Ferrari On the Red Carpet at Goodwood Revival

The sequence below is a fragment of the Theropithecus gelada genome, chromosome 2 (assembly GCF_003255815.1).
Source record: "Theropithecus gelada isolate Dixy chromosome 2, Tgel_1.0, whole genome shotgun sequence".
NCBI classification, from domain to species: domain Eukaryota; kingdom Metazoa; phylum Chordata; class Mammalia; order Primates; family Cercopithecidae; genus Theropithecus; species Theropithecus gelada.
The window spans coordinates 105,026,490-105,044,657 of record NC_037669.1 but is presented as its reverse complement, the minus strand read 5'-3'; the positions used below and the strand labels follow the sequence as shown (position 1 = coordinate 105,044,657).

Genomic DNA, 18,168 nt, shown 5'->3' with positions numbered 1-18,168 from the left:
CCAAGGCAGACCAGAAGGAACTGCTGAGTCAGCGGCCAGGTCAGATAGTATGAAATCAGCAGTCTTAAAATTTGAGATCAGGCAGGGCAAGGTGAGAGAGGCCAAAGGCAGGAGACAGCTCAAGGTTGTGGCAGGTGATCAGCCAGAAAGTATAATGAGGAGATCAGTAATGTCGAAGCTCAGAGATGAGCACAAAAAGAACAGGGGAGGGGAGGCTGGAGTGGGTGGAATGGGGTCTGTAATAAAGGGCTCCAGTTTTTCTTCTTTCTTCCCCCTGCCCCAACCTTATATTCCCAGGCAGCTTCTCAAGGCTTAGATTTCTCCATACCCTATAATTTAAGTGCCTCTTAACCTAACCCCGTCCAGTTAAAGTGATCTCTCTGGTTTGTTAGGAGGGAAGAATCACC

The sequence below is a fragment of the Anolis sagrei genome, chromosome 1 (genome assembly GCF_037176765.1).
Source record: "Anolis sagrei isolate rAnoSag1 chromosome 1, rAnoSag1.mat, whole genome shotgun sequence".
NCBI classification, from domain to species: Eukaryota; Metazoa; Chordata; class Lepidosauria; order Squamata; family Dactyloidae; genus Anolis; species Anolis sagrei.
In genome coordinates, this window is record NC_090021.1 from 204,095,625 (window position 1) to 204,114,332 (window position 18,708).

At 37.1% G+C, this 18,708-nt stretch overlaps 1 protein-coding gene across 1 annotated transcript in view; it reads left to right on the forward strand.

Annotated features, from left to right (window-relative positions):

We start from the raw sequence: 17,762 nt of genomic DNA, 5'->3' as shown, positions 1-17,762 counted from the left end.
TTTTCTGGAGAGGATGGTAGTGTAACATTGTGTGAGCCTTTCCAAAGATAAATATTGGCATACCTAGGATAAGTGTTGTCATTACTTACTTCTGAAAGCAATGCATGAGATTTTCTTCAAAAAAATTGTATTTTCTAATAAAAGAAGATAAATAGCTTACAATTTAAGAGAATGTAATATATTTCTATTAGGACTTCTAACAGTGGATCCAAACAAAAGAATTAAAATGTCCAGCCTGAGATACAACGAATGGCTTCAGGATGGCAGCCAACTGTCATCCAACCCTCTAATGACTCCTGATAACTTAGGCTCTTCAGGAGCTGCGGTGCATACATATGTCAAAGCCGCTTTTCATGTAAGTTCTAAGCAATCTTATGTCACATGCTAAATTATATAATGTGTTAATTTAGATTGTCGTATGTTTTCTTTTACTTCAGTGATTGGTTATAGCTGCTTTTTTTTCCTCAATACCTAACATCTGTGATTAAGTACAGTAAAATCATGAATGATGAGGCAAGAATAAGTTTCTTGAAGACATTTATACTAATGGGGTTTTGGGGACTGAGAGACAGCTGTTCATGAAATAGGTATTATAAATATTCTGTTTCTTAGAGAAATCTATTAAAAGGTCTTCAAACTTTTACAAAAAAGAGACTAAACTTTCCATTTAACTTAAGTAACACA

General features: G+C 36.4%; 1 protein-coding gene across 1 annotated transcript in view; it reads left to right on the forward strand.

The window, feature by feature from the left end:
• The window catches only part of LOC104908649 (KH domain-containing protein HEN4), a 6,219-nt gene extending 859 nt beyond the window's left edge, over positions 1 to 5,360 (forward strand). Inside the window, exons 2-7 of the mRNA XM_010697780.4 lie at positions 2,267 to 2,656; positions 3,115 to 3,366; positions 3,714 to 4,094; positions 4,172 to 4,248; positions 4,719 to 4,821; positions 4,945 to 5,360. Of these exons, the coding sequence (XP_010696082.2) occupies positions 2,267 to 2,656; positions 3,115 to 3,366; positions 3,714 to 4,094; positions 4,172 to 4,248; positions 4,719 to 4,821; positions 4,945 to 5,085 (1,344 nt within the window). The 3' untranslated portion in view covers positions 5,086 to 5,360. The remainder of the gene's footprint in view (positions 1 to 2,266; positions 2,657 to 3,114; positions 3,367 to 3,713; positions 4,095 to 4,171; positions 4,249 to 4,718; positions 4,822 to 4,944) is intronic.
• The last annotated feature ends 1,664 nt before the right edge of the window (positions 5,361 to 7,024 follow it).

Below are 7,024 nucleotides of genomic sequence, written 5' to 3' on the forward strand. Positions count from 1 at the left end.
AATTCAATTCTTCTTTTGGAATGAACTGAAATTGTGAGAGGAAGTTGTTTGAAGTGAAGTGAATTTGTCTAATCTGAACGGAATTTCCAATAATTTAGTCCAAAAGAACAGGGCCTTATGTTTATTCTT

The Goodwood Revival is widely acclaimed as the top of the tree in the historic motor sport world; the cars, the atmosphere and the people make it an event like no other. The attractions are not just confined to the action around the circuit, there is so much else to savor at every turn. For example there is a tribute to the former London Motor Shows of the '50s and '60s that were held at the Earls Court Exhibition Centre, giving an opportunity to pay homage to some of the non-competition cars of the period. The central theme for 2015 was "Seeing Red", a salute to Ferrari down the years - 24 cars tracing the fable of "Il Cavallino Ramparte" - how could I resist? So here are some favorites: the Ferrari 250 Le Mans (LM) is special to anyone who appreciates the rich heritage of Maranello's finest. From the mid-'50s variations on the Ferrari 250 GT had dominated GT racing culminating in 1962 with the 250 GTO (Gran Turismo Omologata), then, as now, one of the most desirable cars ever built. This area of endurance motor sport was given special importance as changes in the regulations for that season meant that the Manufacturer's World Championship would be decided on the points scored by the GTs rather than the prototypes. 1963 witnessed the arrival of a serious threat to Ferrari's hegemony, the Shelby Cobras, it would only be a matter of time before they would overwhelm the elegant Italian coupés. The whole affair was given real spice in May 1963 by Enzo Ferrari's last minute rejection of Ford's attempt to buy Ferrari, lock, stock and barrel. Henry Ford II's answer to this treachery, as he saw it, was to launch Ford's own racing program in North America and Europe and the Cobra was to be one of the spearheads of this campaign. The Ferrari 250 LM was Ferrari's answer to the threat to Ferrari GT supremacy. It was somewhat revolutionary for a Ferrari GT being mid-engined and in reality it was a "road-going" and roofed version of the Ferrari 250 P, a racing prototype that won at Le Mans in '63. With an elegant design from Pininfarina the 250 LM made in début at the Paris Motor Show in the fall of that year. All but two of the thirty-nine 250 LMs built had a 3.3L V12 engine. The plan to use the car in GT competition foundered right from the start as homologation papers were not ready and missed the first FIA deadline. By the time the next meeting happened the FIA "learned" that the required number of vehicles to gain homologation had not been built, so the 250 LM was turned down. Enzo was enraged, threatening to withdraw from endurance racing and all manner of other sanctions. No matter, the FIA were adamant, the 250 LM would race as a prototype in 1964. Perhaps it could be said that Enzo's 250 LM had the last laugh as in 1965 all six factory Fords and three works Ferraris retired at Le Mans, leaving the Luigi Chinetti NART 250 LM driven by Masten Gregory and Jochen Rindt, to take Ferrari's final overall win at the 24 hour classic. Fast forward a few years to 1968 and the introduction of one of the most iconic classic Grand Tourers to come from Maranello, the Ferrari 365 GBT4, commonly known as the "Daytona". The Daytona is widely regarded as one of Pininfarina's best designs and is credited to Leonardo Fioravanti, though the original Plexiglas nose and light arrangement did not meet US Federal safety regulations, so were replaced with retracting lights. The Daytona's design contains elements that are found on Ferraris right up to the present day, such as the groove that runs down the side from front to back. Powered by a 4.4L V12 it was inevitable that the Daytona would find its way to the race tracks and, while it took a couple of years for Ferrari to homologate the Daytona for GT Racing, by 1972 it was ready to rule the roost. A total of 15 highly modified Daytona racers were built in three batches. For that year's Le Mans 24, nine of these classic Grand Tourers were entered, won their class and finished fifth to ninth overall. That class winning performance was repeated in the following three annual endurance races at La Sarthe, though by 1975 the Daytona was beginning to show its age. Reinforcing the record of the Daytona was a fine second place overall and class win in the Daytona 24 Hours in 1973. Amazingly this result was repeated in the 1979 edition of the race with a car that dated back to 1973. Just over 1,400 Daytonas were built between 1968 and 1973, mainly berlinettas but many of these have been converted into spiders reflecting the gap in value between closed and open models. What better way to celebrate a 50th birthday than building a Ferrari F50? First unveiled at the 1995 Geneva Salon the F50 was Ferrari's attempt to fuse the most advanced technologies of their road and racing cars. The Pininfarina styling shows its roots but unlike the Daytona the F50 did not hit the tracks in competition, though a prototype was tested at Fiorano with a view to GT racing but the project went no further. Ferrari used much of its current Formula One technology in the F50, a carbon fiber monocoque, mid-engined 4.7L V12 derived from their 1990 Grand Prix racer, titanium hubs and advance aerodynamics that utilized ground effects to enhance performance. The Ferrari F50 is one link in the chain of models that make Ferrari really special, sharing the DNA of the likes of the 250 GTO and F40 that preceded it to the Enzo and LaFerrari that have come since. These are cars that are built without compromise in pursuit of performance and excellence. One car in that chain of performance and excellence would definitely be the Ferrari 250 GT SWB. It had a record at the races that was second to none but the road version (Lusso), with a steel as opposed to aluminum body, was a blisteringly fast Grand Tourer. It was also the first Ferrari GT to be sold with disc rather than drum brakes. 165 examples were built 1959 and 1963, 75 for racing, 90 Lusso models for the street. The car on display at Goodwood was chassis 1995 GT one of a pair of 250 GT SWB that launched the UK Ferrari dealer, Maranello Concessionaires, in 1960. This particular car has made headlines this year when it was bequeathed in the Will of the late Richard Colton to the Royal National Lifeboat Institution. The RNLI are about to auction this and another rare Ferrari and the funds raised will go towards the RNLI’s lifesaving work around the coasts of the United Kingdom and Republic of Ireland. A worthy car for a worthy cause. It could be asserted that all Ferraris are special, but to paraphrase Orwell, some Ferraris are more special than others. This Ferrari 250 GTL or Gran Turismo Lusso was the sixteenth example of the model to roll off the production lines (out of a total of 350) bound for its owner, Luciano Pederzani. Luciano who with his brother Gianfranco, owned Tecno, a constructor of karts, single-seaters and eventually a pair of Formula One cars. Pederzani had the car re-bodied around 1965 by Medardo Fantuzzi of Carrozzeria Fantuzzi, who had worked at Ferrari and Maserati. Fantuzzi was the creator of several one off specials for the likes of Luigi Chinetti. Here the result is a more aerodynamic front end, faired in headlamps, and more pronounced rear spoiler. The 250 GTO-style louvres and vents on the bonnet and front and rear wings give this already handsome Grand Tourer even more stance, a racer's edge. The rich pageant of the Ferrari legend was properly illustrated in this display at Goodwood, perhaps now I should take a look around the paddocks and the track on the trail of more Ferraris.